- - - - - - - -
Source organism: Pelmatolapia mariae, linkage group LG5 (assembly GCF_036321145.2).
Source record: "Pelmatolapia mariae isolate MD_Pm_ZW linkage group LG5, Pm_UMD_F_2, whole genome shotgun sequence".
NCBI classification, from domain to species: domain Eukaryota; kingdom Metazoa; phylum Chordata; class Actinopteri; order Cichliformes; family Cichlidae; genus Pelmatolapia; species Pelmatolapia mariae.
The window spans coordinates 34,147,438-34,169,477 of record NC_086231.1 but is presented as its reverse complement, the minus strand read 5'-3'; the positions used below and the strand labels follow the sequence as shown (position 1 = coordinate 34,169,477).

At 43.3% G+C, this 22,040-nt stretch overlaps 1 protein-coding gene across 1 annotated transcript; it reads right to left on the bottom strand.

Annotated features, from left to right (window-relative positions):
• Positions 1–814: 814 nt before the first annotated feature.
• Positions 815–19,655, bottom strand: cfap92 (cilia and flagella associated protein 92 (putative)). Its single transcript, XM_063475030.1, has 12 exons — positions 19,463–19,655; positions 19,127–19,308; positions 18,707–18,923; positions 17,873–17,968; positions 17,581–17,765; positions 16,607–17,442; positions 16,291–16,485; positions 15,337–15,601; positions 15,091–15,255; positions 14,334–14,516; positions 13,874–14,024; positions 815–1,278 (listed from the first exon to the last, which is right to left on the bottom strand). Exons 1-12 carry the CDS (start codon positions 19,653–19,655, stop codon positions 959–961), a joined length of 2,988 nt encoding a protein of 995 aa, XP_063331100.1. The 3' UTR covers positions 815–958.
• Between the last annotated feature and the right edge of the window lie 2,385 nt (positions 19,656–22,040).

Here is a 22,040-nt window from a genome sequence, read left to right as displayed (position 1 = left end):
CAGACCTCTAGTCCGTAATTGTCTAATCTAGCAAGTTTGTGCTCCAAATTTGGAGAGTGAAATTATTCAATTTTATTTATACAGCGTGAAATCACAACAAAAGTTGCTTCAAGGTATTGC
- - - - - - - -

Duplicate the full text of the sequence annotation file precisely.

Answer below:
Source organism: Pelmatolapia mariae, linkage group LG5 (assembly GCF_036321145.2).
Source record: "Pelmatolapia mariae isolate MD_Pm_ZW linkage group LG5, Pm_UMD_F_2, whole genome shotgun sequence".
NCBI classification, from domain to species: domain Eukaryota; kingdom Metazoa; phylum Chordata; class Actinopteri; order Cichliformes; family Cichlidae; genus Pelmatolapia; species Pelmatolapia mariae.
The window spans coordinates 34,147,438-34,169,477 of record NC_086231.1 but is presented as its reverse complement, the minus strand read 5'-3'; the positions used below and the strand labels follow the sequence as shown (position 1 = coordinate 34,169,477).

At 43.3% G+C, this 22,040-nt stretch overlaps 1 protein-coding gene across 1 annotated transcript; it reads right to left on the bottom strand.

Annotated features, from left to right (window-relative positions):
• Positions 1–814: 814 nt before the first annotated feature.
• Positions 815–19,655, bottom strand: cfap92 (cilia and flagella associated protein 92 (putative)). Its single transcript, XM_063475030.1, has 12 exons — positions 19,463–19,655; positions 19,127–19,308; positions 18,707–18,923; positions 17,873–17,968; positions 17,581–17,765; positions 16,607–17,442; positions 16,291–16,485; positions 15,337–15,601; positions 15,091–15,255; positions 14,334–14,516; positions 13,874–14,024; positions 815–1,278 (listed from the first exon to the last, which is right to left on the bottom strand). Exons 1-12 carry the CDS (start codon positions 19,653–19,655, stop codon positions 959–961), a joined length of 2,988 nt encoding a protein of 995 aa, XP_063331100.1. The 3' UTR covers positions 815–958.
• Between the last annotated feature and the right edge of the window lie 2,385 nt (positions 19,656–22,040).

Here is a 22,040-nt window from a genome sequence, read left to right as displayed (position 1 = left end):
CAGACCTCTAGTCCGTAATTGTCTAATCTAGCAAGTTTGTGCTCCAAATTTGGAGAGTGAAATTATTCAATTTTATTTATACAGCGTGAAATCACAACAAAAGTTGCTTCAAGGTATTGC